Patient-related factors, antibiotic prescribing and antimicrobial resistance of the commensal Staphylococcus aureus and Streptococcus pneumoniae in a healthy population - Hungarian results of the APRES study. Antimicrobial resistance (AMR) is an increasing public health problem worldwide. We studied some patient-related factors that might influence the antimicrobial resistance. and whether the volume of antibiotic prescribing of the primary care physicians correlate with the antibiotic (...) resistance rates of commensal nasal Staphylococcus aureus and Streptococcus pneumoniae.The socio-demographic questionnaires, the antibiotic prescription and resistance data of commensal nasal S. aureus and S. pneumoniae were collected in the 20 participating Hungarian practices of the APRES study. Multivariate logistic regression analyses were performed on the patient-related data and the antimicrobial resistance of the S. aureus and S. pneumoniae on individual, patient level. Ecological analyses were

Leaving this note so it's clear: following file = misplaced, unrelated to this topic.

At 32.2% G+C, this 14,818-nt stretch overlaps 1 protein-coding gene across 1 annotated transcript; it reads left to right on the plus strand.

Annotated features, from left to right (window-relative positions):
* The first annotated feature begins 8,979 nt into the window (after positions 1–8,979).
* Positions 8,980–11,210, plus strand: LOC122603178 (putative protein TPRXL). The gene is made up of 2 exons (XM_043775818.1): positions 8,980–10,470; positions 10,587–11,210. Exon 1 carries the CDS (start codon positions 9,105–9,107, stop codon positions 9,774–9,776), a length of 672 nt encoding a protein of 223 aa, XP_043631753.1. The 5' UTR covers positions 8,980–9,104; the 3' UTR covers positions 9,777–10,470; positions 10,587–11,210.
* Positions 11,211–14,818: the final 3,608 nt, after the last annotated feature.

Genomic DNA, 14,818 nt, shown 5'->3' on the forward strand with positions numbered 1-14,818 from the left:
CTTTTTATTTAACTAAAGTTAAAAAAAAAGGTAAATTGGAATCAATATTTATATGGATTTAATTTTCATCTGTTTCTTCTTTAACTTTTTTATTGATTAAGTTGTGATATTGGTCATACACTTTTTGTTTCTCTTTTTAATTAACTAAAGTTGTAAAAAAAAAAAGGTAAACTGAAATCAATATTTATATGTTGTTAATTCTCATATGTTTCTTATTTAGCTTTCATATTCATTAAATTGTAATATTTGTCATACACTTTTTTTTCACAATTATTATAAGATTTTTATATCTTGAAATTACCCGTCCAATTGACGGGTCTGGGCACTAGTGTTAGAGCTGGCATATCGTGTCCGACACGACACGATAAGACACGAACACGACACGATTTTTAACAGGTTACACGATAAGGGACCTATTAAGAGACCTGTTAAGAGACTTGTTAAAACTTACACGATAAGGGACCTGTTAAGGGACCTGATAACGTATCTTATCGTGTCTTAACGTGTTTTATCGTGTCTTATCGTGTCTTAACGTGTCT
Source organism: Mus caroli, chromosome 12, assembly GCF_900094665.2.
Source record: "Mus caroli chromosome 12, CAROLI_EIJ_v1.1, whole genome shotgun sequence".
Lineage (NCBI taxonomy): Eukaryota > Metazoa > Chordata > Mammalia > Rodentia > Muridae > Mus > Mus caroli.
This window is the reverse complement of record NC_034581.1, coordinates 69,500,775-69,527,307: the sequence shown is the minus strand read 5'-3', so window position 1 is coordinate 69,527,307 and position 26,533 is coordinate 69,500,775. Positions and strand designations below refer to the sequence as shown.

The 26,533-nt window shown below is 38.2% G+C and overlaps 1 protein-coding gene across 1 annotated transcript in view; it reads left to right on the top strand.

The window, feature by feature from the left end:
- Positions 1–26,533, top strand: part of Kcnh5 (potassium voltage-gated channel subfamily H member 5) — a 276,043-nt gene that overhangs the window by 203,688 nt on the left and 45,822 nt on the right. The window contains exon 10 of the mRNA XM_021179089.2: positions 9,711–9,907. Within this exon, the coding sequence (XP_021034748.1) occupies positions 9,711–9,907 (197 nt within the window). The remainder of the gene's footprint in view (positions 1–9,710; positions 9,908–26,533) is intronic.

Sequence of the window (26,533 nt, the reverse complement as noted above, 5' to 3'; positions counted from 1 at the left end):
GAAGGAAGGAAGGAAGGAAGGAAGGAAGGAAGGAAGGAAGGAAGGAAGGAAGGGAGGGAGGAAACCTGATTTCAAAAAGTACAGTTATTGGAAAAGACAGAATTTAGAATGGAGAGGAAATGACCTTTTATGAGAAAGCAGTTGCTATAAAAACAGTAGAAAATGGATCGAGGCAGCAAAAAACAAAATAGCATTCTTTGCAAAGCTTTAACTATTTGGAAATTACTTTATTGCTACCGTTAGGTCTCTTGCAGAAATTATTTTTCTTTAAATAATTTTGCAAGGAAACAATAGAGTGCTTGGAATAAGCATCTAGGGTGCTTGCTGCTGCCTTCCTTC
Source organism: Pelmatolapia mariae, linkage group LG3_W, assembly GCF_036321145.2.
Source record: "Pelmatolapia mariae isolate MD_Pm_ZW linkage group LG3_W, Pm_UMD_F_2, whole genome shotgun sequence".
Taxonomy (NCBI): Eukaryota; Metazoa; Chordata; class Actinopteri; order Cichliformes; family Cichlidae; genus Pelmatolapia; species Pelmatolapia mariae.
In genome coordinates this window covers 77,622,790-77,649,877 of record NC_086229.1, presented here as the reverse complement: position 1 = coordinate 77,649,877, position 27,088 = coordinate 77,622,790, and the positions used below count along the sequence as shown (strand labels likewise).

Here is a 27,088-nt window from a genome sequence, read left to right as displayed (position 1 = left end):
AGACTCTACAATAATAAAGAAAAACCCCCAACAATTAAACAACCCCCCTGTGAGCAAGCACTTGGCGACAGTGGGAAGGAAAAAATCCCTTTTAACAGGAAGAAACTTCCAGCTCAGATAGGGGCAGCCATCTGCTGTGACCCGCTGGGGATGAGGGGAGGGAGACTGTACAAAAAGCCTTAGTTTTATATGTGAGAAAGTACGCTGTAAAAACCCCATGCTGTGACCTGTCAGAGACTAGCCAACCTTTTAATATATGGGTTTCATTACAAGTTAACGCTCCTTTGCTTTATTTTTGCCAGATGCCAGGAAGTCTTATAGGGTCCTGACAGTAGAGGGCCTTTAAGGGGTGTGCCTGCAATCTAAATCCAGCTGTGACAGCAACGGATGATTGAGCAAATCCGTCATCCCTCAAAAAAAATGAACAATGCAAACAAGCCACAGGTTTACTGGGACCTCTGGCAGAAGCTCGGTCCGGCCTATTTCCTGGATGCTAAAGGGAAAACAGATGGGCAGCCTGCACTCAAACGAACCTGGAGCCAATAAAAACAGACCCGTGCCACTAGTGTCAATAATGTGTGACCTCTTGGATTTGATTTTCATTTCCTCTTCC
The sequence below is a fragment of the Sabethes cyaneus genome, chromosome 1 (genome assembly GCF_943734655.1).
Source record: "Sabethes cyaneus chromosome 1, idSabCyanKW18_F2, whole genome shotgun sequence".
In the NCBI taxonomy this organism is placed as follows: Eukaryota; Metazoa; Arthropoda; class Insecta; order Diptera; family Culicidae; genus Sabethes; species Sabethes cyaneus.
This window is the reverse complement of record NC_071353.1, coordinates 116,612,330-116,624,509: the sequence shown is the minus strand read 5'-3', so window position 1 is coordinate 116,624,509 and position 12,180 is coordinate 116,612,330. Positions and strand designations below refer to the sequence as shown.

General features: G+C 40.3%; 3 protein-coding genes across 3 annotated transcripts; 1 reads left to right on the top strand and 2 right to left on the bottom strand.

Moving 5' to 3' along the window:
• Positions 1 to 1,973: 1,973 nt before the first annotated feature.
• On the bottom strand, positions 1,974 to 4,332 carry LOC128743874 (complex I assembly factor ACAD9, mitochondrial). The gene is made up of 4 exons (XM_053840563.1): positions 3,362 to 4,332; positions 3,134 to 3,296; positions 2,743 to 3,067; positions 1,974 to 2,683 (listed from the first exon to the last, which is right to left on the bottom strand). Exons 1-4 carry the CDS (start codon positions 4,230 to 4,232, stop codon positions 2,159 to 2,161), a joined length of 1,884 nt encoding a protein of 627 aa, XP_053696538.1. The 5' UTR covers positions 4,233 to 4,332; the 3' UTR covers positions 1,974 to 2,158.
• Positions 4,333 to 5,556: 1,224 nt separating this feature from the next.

2019 BMC Infectious Diseases

107. Non-inferiority versus superiority trial design for new antibiotics in an era of high antimicrobial resistance: the case for post-marketing, adaptive randomised controlled trials. Full Text available with Trip Pro